My body was still shaking as we wound round the mountains on narrow, bending roads. My run-in with the Mallorcan police had left me in a state of shock and the last thing I wanted to do was return back to our villa. My blood was pumping through my veins, fuelled by adrenaline and frustration.
We had been forced to tackle numerous hairpin bends to reach the restaurant which was perched on the top of a mountain. Now we were continuing our journey north and as we descended the mountain we were greeted with yet more hairpin bends.
“Uhhh,” I grumbled.
“What?” Lewis gave me a sidewards glance as he navigated us round yet another tight bend, shadowed by overhanging trees.
“This would be the perfect place to fly the drone!” I wailed.
His tragic look told me that he agreed.
“Stupid rules.” I muttered.
Lewis was grouchy. He scolded me for my clumsy display earlier, especially when I took a little too long to carefully put my drone into the car.
I took off the propellers carefully, placing them into their little bag. I covered the camera with its gimbal guard and removed the battery before putting it into its own little slot. Lewis thought I was acting like I hadn’t the care in the world and was quite frankly ‘taking the piss’. Well, excuse me! I just wanted to make sure Droney was away safely.
“We should have just got out of there as fast as possible.” He spat. “Now they may have got our reg and could report us. A quick getaway would have been better.”
My response was just another grumble.
We were driving aimlessly without a plan. The road to the north took us to the town of Sóller, a beautiful town situated along Mallorca’s northern region, between towering peaks. As soon as we laid eyes upon the town, our worries melted away and we became overwhelmed with the urge to explore.
We drove down a narrow one-way street, tall terraces on either side of us. Then, in the background stood a majestic mountain. It was the perfect sight!
The streets were beautifully quiet. We parked George before we started wondering down the cobbled roads.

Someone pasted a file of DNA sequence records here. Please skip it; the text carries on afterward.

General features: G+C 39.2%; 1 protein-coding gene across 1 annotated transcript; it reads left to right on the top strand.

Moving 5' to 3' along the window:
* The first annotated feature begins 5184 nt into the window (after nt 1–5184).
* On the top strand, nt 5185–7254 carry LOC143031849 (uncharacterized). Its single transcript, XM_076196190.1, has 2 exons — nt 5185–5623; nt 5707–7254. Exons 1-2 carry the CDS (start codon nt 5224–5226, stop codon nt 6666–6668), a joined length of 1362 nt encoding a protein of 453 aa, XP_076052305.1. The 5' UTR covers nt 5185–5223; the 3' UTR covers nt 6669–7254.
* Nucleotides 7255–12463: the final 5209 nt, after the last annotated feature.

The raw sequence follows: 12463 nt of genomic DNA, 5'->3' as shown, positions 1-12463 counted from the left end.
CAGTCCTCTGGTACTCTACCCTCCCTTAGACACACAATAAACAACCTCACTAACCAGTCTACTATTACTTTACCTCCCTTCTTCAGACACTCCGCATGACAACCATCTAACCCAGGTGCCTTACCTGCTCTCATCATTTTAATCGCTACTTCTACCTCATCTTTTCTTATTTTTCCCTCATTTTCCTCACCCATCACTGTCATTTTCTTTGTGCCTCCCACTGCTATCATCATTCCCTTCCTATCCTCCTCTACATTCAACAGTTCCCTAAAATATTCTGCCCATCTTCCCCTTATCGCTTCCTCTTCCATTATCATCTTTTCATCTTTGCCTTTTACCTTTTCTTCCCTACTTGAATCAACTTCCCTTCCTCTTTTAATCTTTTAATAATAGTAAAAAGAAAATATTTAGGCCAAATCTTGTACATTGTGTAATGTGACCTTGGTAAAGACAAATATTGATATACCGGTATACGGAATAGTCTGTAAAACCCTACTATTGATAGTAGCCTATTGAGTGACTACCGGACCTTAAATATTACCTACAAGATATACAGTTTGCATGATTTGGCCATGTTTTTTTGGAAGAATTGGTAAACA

We were drawn to a little juice bar which made freshly-squeezed fruit juice using local organic fruits. Now, I may not be a fruit lover, but even I couldn’t resist giving one a try! I opted for a pineapple and lemon drink.
The blender rattled away, squeezing the fruits down to a pulp before filtering the juice so it wasn’t ‘bitty’ (thank goodness).
I took my first sip.
“Uh-oh.” I gasped.
“Do you like it?” Lewis asked, concerned.
“It’s amazing. I love it!” I took another slurp, amazed at the flavours that were satisfying my senses. It was so good and disappearing at an alarmingly fast rate.
“At this rate, I think I’d like another.” I smirked.
I didn’t get another juice – though that was probably for the best. I have this strange addiction to fruit juice. I never normally drink it but once I’ve had a sip, I drink myself silly. You know what they say, once you pop, you just can’t stop! Though with juice… maybe not Pringles so much.
I got over the lack of juice quickly as we entered Sóller’s main square called Plaça Constitució. A vintage tram runs through the main square which runs from Sóller town to port de Sóller which is a different town altogether that is perched on the coastline.
Sóller is nestled between looming mountains which form the Serra de Tramuntana mountain range. It is situated in a valley which is famed for its vast orange groves.
In the main square lies the beautiful Church of Sant Bartomeu, Sóller which even has orange trees outside it, a true symbol of Sóller.
After a little tootle around some of Sóller’s rustic shops, Lewis and I concluded that we had calmed ourselves enough to venture back to the villa, just in time for some much-needed dinner.
We may not have seen too much of Sóller today but what we saw left us keen to return and see more! Now it was time for the lengthy journey back down south through the island’s majestic mountain range which included driving through a tunnel that seems to stretch on forever.
I got giddy with excitement as we approached the tunnel. I’m a child at heart. Lewis and I both tried to hold our breaths for the duration of the tunnel trip. Sadly, neither of us succeeded. I actually burst out laughing as Lewis blows his cheeks out when holding his breath and looks a lot like a puffer-fish. I doubt I would have managed it anyway. At 3,023 metres in length, it was that bit too long!